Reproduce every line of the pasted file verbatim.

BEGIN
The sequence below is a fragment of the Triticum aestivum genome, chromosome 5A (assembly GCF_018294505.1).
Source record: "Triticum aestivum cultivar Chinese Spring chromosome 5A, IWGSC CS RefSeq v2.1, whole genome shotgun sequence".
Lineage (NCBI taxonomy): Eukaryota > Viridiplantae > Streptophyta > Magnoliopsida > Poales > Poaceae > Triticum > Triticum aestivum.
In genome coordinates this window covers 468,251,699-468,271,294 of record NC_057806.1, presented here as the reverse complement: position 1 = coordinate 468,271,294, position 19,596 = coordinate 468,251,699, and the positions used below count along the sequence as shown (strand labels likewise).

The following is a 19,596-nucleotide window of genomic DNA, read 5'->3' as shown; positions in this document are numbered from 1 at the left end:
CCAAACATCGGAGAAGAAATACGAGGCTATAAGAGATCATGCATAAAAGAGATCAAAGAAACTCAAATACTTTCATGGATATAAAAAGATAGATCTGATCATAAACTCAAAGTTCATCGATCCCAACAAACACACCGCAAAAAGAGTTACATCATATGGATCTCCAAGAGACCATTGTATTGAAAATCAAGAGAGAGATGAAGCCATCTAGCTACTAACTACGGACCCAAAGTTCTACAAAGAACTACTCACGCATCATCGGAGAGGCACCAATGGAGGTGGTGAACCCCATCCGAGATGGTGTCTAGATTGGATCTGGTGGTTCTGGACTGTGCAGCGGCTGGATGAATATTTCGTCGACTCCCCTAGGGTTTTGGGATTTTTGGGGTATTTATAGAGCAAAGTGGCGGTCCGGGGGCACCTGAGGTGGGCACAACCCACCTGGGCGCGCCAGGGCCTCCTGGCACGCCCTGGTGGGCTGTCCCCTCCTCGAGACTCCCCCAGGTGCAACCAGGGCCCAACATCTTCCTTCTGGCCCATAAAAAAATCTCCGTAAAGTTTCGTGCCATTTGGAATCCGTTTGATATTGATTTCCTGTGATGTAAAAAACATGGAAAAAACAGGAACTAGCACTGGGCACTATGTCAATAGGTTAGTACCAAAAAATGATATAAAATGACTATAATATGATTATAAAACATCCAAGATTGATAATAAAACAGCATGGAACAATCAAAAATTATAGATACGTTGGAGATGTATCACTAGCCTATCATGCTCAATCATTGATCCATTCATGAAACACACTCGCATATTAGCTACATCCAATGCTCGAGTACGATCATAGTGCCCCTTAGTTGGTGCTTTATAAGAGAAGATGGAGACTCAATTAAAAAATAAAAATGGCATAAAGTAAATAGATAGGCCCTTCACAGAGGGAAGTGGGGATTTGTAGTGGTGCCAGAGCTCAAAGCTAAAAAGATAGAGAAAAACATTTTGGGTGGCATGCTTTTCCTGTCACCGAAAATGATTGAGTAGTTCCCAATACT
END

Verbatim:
The sequence below is a fragment of the Triticum aestivum genome, chromosome 5A (assembly GCF_018294505.1).
Source record: "Triticum aestivum cultivar Chinese Spring chromosome 5A, IWGSC CS RefSeq v2.1, whole genome shotgun sequence".
Lineage (NCBI taxonomy): Eukaryota > Viridiplantae > Streptophyta > Magnoliopsida > Poales > Poaceae > Triticum > Triticum aestivum.
In genome coordinates this window covers 468,251,699-468,271,294 of record NC_057806.1, presented here as the reverse complement: position 1 = coordinate 468,271,294, position 19,596 = coordinate 468,251,699, and the positions used below count along the sequence as shown (strand labels likewise).

The following is a 19,596-nucleotide window of genomic DNA, read 5'->3' as shown; positions in this document are numbered from 1 at the left end:
CCAAACATCGGAGAAGAAATACGAGGCTATAAGAGATCATGCATAAAAGAGATCAAAGAAACTCAAATACTTTCATGGATATAAAAAGATAGATCTGATCATAAACTCAAAGTTCATCGATCCCAACAAACACACCGCAAAAAGAGTTACATCATATGGATCTCCAAGAGACCATTGTATTGAAAATCAAGAGAGAGATGAAGCCATCTAGCTACTAACTACGGACCCAAAGTTCTACAAAGAACTACTCACGCATCATCGGAGAGGCACCAATGGAGGTGGTGAACCCCATCCGAGATGGTGTCTAGATTGGATCTGGTGGTTCTGGACTGTGCAGCGGCTGGATGAATATTTCGTCGACTCCCCTAGGGTTTTGGGATTTTTGGGGTATTTATAGAGCAAAGTGGCGGTCCGGGGGCACCTGAGGTGGGCACAACCCACCTGGGCGCGCCAGGGCCTCCTGGCACGCCCTGGTGGGCTGTCCCCTCCTCGAGACTCCCCCAGGTGCAACCAGGGCCCAACATCTTCCTTCTGGCCCATAAAAAAATCTCCGTAAAGTTTCGTGCCATTTGGAATCCGTTTGATATTGATTTCCTGTGATGTAAAAAACATGGAAAAAACAGGAACTAGCACTGGGCACTATGTCAATAGGTTAGTACCAAAAAATGATATAAAATGACTATAATATGATTATAAAACATCCAAGATTGATAATAAAACAGCATGGAACAATCAAAAATTATAGATACGTTGGAGATGTATCACTAGCCTATCATGCTCAATCATTGATCCATTCATGAAACACACTCGCATATTAGCTACATCCAATGCTCGAGTACGATCATAGTGCCCCTTAGTTGGTGCTTTATAAGAGAAGATGGAGACTCAATTAAAAAATAAAAATGGCATAAAGTAAATAGATAGGCCCTTCACAGAGGGAAGTGGGGATTTGTAGTGGTGCCAGAGCTCAAAGCTAAAAAGATAGAGAAAAACATTTTGGGTGGCATGCTTTTCCTGTCACCGAAAATGATTGAGTAGTTCCCAATACT